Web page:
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Chimpanzee Art Contest Winners Announced

Renowned primatologist Dr. Jane Goodall and public voted on favorite artwork to benefit sanctuaries

  • Brent, a 37-year-old chimpanzee from Chimp Haven won 1st place with his unorthodox painting technique of only using his tongue.   Chimp Haven

Brent, a 37-year-old retired chimpanzee from Chimp Haven in Keithville, La., has won first place in The Humane Society of the United States’ Chimpanzee Art Contest, which featured paintings created by chimpanzees living in sanctuaries throughout the United States and generated more than 27,000 votes. Famed primatologist and conservationist Dr. Jane Goodall reviewed the entries and selected a painting by Cheetah as the best in a judged prize category.

The following sanctuaries with the winning chimpanzees will receive grants from The HSUS to help care for chimpanzees retired from research, entertainment and the pet trade:

  • Online voting:
    • 1st place public voting ($10,000): Brent from Chimp Haven in Keithville, La.
    • 2nd place public voting ($5,000): Cheetah from Save the Chimps, Fort Pierce, Fla.
    • 3rd place public voting ($2,500): Ripley from Center for Great Apes, Wauchula, Fla.
  • Dr. Jane Goodall's selection ($5,000): Cheetah from Save the Chimps, Fort Pierce, Fla.

Other entries included artwork by Jamie from Chimpanzee Sanctuary Northwest in Cle Elum, Wash., Jenny from Primate Rescue Center in Nicholasville, Ky., and Patti from Chimps, Inc. in Bend, Ore. All six sanctuaries will each receive a $500 grant from The HSUS for participating.

Kathleen Conlee, vice president of animal research issues at The HSUS said: “We cannot thank these sanctuaries enough for providing their chimpanzee residents with such peaceful and enriching lives. They deserve the public’s support for the amazing work they are doing and will continue to do as hundreds more chimpanzees make their way to retirement after decades in laboratories.”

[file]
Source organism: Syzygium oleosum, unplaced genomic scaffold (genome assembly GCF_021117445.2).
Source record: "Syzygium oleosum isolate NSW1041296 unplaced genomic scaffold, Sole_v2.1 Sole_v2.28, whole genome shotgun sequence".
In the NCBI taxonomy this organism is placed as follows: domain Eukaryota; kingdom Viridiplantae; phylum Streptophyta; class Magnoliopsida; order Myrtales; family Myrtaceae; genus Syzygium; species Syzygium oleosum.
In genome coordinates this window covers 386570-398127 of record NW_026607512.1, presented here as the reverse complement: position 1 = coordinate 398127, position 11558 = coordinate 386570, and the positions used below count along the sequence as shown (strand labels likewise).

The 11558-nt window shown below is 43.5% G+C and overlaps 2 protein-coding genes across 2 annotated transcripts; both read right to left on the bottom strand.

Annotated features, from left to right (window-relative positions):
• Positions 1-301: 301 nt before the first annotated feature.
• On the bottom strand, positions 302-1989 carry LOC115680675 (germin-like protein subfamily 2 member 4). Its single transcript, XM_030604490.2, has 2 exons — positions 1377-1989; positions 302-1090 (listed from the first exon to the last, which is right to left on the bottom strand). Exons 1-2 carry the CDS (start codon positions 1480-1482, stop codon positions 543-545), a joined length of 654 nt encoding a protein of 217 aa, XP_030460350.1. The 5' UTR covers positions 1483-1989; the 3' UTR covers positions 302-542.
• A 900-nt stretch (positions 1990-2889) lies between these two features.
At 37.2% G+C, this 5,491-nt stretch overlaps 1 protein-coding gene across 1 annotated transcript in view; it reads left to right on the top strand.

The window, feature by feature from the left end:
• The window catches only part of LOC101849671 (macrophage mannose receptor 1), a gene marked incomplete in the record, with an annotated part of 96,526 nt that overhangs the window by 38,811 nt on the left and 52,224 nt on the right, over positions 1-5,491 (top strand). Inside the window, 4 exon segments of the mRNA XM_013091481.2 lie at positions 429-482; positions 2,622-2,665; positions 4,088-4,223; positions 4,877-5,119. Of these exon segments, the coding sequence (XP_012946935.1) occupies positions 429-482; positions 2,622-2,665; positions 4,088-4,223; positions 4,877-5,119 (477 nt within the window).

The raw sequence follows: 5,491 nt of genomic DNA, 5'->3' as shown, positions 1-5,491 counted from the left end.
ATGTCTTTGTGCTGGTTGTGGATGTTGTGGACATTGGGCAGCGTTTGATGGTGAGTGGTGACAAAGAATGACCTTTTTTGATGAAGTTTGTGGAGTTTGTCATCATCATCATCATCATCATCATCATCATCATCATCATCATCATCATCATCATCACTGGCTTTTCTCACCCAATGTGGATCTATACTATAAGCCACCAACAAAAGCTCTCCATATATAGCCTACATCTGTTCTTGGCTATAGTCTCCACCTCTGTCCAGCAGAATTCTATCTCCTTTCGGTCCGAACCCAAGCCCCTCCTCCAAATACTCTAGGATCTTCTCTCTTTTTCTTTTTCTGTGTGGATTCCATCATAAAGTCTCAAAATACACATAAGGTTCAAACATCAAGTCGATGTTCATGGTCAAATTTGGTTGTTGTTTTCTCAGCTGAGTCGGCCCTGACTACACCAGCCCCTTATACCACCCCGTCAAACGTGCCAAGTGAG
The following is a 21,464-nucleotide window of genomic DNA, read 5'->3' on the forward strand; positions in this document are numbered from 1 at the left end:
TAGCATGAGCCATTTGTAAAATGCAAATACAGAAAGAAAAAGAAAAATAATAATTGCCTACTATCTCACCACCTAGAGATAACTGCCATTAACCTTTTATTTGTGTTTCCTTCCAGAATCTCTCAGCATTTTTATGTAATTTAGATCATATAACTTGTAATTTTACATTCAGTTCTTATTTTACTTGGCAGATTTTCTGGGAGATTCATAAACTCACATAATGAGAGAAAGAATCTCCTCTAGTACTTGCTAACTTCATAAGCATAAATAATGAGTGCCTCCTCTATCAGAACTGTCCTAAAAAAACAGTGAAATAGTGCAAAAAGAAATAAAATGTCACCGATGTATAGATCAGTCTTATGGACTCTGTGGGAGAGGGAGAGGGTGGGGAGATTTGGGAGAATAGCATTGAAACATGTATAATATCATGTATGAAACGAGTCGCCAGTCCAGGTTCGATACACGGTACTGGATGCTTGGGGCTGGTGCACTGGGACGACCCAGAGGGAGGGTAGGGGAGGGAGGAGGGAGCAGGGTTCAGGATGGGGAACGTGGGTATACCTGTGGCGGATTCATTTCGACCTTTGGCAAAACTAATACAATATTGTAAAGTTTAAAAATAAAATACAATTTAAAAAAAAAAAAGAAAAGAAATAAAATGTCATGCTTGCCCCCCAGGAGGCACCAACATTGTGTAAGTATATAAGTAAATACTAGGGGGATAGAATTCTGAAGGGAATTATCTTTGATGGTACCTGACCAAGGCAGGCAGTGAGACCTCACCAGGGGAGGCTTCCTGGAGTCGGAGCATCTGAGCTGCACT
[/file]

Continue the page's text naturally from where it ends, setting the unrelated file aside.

For the contest, six sanctuary members of the North American Primate Sanctuary Alliance submitted an original piece of artwork created by one of their resident chimpanzees. Creating artwork is one of many enrichment activities sanctuaries can offer captive chimpanzees. The contest was designed to bring attention to both the great abilities of these chimpanzees and the sanctuaries that care for them.

Dr. Jane Goodall DBE, founder of the Jane Goodall Institute and UN Messenger of Peace said: “All of the art was beautiful and unique, just like chimpanzees! It was difficult to choose. It’s so important that the public support all of these sanctuaries in their mission to provide exceptional care to chimpanzees, and other primates, who have suffered through so much.”

Dr. Goodall made her selection prior to the online voting. She was provided only with the photos of the paintings and received no identifying information such as the information about the chimpanzee artists or sanctuaries where they reside.

To see all six of the submissions and to learn more about the chimpanzee artists, visit humanesociety.org/chimpart. The paintings will be auctioned on eBay later this year and the proceeds will benefit the North American Primate Sanctuary Alliance.


  • The North American Primate Sanctuary Alliance currently has eight member sanctuaries, which are all accredited by the Global Federation of Animal Sanctuaries, and collectively provide excellent, lifetime care for nearly 500 chimpanzees retired from research, entertainment and the pet trade. NAPSA’s mission is “to advance the welfare of captive primates through exceptional sanctuary care, collaboration and outreach.” Member sanctuaries include the Cleveland Amory Black Beauty Ranch, which is operated by The Fund for Animals, an affiliate of The HSUS. 
  • It is estimated that there are more than 1,100 chimpanzees in the United States who currently reside in laboratories, entertainment facilities, private residences, and unaccredited facilities.
  • In June, the National Institutes of Health announced plans to retire nearly 90 percent of the 360 government-owned chimpanzees to sanctuary and significantly decrease chimpanzee research grants.
  • Also in June, the U.S. Fish and Wildlife Service proposed a rule to list all chimpanzees as endangered under the Endangered Species Act. If finalized, that proposal is expected to significantly impact the use of chimps for harmful biomedical research, entertainment, and interstate trade as pets. Any use of chimpanzees that would cause harm to the animals would require a permit and FWS would evaluate each permit application individually to determine whether the proposed action would promote conservation of the species, as required by the ESA.

Media Contact: Niki Ianni, 301-548-7793, nianni@humanesociety.org

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